5. Restarted the Microsoft Exchange Transport service
  6. Opened a new EMS window
    1. Enable-TransportAgent “Policy Patrol Email Edge”
    2. Enable-TransportAgent “Policy Patrol Email Hub”
  7. Restarted the Microsoft Exchange Transport service
  8. Started the Policy Patrol services

That’s it. No more issues loading the transport agents, and no more crashing Microsoft Exchange Transport service.

Update – 10/07/2012: Added some info about the cause of the problem.

ActiveSync woes–“Cannot get mail” and the case of the endless re-sync

cannotgetmailWe recently experienced a really bizarre issue with our ActiveSync infrastructure. Users started complaining that their contacts were disappearing, and that their inboxes would re-synchronise constantly. All items in the inbox would disappear, and then reappear, starting with the oldest item. Some items were even dated at the Unix epoch. Users on iOS would get an error screen “Cannot get mail”, and downloading emails would time out or take a very long time.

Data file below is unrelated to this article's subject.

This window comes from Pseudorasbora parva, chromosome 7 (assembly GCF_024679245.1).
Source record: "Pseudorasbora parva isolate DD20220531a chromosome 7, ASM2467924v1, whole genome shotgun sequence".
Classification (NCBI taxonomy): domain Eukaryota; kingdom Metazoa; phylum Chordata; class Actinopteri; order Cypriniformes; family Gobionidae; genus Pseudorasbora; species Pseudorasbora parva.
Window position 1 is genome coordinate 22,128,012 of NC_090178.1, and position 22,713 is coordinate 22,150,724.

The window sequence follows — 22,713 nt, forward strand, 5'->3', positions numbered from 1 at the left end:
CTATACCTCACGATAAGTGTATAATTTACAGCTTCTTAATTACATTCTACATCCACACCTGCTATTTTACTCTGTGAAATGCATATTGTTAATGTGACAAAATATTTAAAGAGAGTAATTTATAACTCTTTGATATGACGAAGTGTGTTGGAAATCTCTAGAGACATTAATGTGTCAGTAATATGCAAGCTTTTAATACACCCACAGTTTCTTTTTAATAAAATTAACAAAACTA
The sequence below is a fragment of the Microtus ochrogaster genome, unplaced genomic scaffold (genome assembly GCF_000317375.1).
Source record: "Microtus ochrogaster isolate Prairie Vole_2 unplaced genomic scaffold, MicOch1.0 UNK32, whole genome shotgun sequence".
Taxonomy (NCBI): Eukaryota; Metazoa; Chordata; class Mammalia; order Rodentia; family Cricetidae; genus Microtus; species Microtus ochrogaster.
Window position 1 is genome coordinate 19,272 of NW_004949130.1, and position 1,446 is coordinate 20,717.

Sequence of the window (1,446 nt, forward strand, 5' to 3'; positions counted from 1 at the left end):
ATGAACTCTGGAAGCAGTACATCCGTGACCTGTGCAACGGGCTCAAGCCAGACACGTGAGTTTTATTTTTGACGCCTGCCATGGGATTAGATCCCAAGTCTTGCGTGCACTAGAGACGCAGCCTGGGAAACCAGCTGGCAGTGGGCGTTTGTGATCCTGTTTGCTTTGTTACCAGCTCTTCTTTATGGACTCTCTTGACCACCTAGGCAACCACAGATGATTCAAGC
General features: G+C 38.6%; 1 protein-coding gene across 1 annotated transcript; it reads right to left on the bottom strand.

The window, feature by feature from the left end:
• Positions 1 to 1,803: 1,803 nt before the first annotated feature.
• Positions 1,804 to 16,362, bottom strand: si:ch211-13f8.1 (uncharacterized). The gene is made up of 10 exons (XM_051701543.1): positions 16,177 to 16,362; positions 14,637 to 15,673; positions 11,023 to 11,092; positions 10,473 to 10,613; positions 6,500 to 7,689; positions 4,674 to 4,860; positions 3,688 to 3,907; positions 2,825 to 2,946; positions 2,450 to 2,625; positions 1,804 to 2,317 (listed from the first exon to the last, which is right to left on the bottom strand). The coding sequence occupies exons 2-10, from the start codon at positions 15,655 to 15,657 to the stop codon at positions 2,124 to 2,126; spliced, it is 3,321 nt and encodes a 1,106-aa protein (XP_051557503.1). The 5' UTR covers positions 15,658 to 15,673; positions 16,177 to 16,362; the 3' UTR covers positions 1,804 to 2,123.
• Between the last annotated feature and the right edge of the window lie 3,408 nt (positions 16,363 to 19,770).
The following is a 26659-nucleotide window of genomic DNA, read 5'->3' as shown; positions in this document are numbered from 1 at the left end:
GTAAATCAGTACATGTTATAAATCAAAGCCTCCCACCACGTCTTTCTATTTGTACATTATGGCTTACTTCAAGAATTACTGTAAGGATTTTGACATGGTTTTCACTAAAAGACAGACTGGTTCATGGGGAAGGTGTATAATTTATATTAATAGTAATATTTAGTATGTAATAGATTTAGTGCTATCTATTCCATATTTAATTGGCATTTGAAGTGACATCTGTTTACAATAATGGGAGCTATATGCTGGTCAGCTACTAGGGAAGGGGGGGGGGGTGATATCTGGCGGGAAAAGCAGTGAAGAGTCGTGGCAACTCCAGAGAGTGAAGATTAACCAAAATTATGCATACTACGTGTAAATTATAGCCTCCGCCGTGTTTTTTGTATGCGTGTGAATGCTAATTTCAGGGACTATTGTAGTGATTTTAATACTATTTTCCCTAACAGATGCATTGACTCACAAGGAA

We’re set up with TMG in our DMZ, which then sends traffic to a pair of CAS servers internally. We’ve been running Exchange 2010 SP2 and 2003 in co-existence for some time now, as some of our national offices are still in the process of migrating users across.

Our troubleshooting covered all areas, from looking at ActiveSync logs from IIS, running the Test-ExchangeConnectivity scripts, to testing on the devices themselves – you name it, we tried it. Here’s a quick way to turn up the logging level on ActiveSync using PowerShell:

Get-EventLogLevel | Where-Object {$_.Identity -like "MSExchange ActiveSync*"} | Set-EventLogLevel -Level High

The usual suggestions of permissions on the user account in AD and various other settings were not relevant. We even investigated the possibility that the problem could be caused by users still on iOS 4.0, which was known to cause issues and unusually high server load.